Natural Language Processing deals with the task of making computer understand the human language. The computer understands only 0s and 1s. A language consists of words. So, the first task is to convert word into a combination of 0s and 1s. This is easy. But, a word is nothing without its meaning. Hence, the task we need to solve is to represent the meaning of a word.
One solution to this problem is to use one-hot vector. For example, in the sentence, “I love machine learning”, the word machine can be represented as [0, 0, 1, 0] where 1 corresponds to machine. In the same way, we can represent other words such as learning, [0, 0, 0, 1].
The problem with this approach is that the combination of words has no meaning i.e. to match “machine learning” in a given document. we have got two separate vectors of machine and learning, which unfortunately are orthogonal. Thus, such a search will not yield any result. That is, there is no notion of similarity for one-hot vectors.
The core idea in this approach is that the words are represented by the context they have i.e. a word’s meaning is given by the words that frequently surrounds it.
word2vec1 is a model for learning word vectors.
While talking about word2vec, we focus on two model variants:
Every word in vocabulary is represented by a vector. In Skip-gram model, we use the similarity of word vectors to calculate the probability of a word being context word. The word vectors are adjusted to maximize this probability.
The below figure demonstrates example windows and process for computing .
We can implement word2vec model in
The word vectors, discussed above, are called embeddings (encoding words to numbers) and are learnt in the same way as other hyperparameters in a neural network.
word embeddings are a representation of the semantics of a word, efficiently encoding semantic information that might be relevant to the task at hand.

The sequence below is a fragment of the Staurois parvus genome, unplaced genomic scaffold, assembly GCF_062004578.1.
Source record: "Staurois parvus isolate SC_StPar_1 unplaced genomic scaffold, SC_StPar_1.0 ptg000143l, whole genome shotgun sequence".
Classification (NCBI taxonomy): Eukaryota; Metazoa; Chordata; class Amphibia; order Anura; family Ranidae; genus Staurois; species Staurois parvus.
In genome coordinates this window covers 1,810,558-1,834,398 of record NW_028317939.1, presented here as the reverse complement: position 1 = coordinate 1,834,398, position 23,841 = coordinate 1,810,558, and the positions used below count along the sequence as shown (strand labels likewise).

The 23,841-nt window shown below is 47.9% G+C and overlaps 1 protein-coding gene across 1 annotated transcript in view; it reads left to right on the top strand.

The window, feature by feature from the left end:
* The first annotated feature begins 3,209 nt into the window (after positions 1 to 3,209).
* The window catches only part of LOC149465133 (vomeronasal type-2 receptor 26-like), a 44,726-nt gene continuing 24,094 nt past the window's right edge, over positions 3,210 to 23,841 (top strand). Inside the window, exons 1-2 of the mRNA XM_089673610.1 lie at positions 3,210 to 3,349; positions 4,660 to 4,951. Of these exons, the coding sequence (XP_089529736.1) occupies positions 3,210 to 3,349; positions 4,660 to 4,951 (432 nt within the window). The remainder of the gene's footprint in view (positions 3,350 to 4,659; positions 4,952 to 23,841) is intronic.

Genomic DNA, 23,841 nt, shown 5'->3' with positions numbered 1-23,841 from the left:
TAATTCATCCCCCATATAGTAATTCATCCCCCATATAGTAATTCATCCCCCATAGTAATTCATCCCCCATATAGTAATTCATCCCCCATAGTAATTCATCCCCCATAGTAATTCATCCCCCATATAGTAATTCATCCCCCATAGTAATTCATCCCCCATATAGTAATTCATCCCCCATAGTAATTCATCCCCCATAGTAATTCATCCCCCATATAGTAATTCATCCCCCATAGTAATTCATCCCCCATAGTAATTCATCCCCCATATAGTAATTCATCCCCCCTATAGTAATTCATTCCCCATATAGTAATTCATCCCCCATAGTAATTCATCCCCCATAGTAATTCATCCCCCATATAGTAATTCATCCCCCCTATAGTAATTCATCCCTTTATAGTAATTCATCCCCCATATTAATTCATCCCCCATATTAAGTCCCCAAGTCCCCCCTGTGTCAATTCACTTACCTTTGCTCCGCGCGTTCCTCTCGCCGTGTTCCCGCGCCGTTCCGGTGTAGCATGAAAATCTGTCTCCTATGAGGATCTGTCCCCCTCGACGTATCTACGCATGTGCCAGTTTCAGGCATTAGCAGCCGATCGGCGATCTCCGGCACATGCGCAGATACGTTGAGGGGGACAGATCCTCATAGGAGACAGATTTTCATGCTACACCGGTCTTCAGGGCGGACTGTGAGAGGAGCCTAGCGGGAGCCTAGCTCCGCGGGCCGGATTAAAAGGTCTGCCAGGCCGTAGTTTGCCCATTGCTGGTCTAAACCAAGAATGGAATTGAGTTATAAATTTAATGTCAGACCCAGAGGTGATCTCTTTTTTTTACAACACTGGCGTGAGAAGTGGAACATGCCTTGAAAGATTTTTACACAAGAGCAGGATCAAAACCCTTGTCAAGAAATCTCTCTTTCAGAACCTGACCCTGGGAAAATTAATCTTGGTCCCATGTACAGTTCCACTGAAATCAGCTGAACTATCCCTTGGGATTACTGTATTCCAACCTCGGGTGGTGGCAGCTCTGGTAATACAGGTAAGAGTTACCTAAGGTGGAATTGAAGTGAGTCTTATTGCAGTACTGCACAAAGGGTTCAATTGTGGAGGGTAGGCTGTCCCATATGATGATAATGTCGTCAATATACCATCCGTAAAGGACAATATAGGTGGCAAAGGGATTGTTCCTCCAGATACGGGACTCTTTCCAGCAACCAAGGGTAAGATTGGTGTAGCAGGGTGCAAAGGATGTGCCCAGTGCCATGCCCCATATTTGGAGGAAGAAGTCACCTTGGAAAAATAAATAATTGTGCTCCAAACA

While designing neural networks, an embedding layer is used. The word2vec model such as CBOW is used to learn word embeddings. Instead of learning the embeddings every time in a network, these pretrained embeddings (already learnt using word2vec) can be used to initialize the embeddings of the network.
This embedding layer is just like a hidden layer, which behaves as a lookup table i.e. instead of doing matrix multiplication, the embedding of a particular word can be extracted from the weight matrix of embeddings using an index. For example “heart” is encoded as 958. Then to get embedding for “heart”, you just take the 958th row of the embedding matrix. It’s possible because the multiplication of a one-hot encoded vector with a matrix returns the row of the matrix corresponding the index of the “on” input unit.
The embeddings are stored as a matrix, where
V is our vocabulary, and
D is the dimensionality of the embeddings, such that the word assigned index
i has its embedding stored in the
i‘th row of the matrix. For hidden dimensions (for most of the problems),
D, any number between 200-500 should work. It’s kind of a hyperparameter. There’s no precise number.
The embedding vector dimension should be the 4th root of the number of categories i.e. 4th root of the vocab size. You can choose it as a rule of thumb. — Google Developer’s blog2
The Bag of Words model treats each document (text units) as a bag (collection) of words. A set of documents is called a corpus. First, collect all unique words from your corpus to form vocabulary and arrange them into a matrix of vectors by number of occurrences of each word. This matrix is called Document-Term-Matrix where each document is a row and unique words are columns. Each element is called a term frequency, which denotes how many times that term occur in the corresponding document. To calculate the similarity of words, the term-frequency can be compared using cosine-similarity, given by dot product of two vectors and divided by their magnitudes.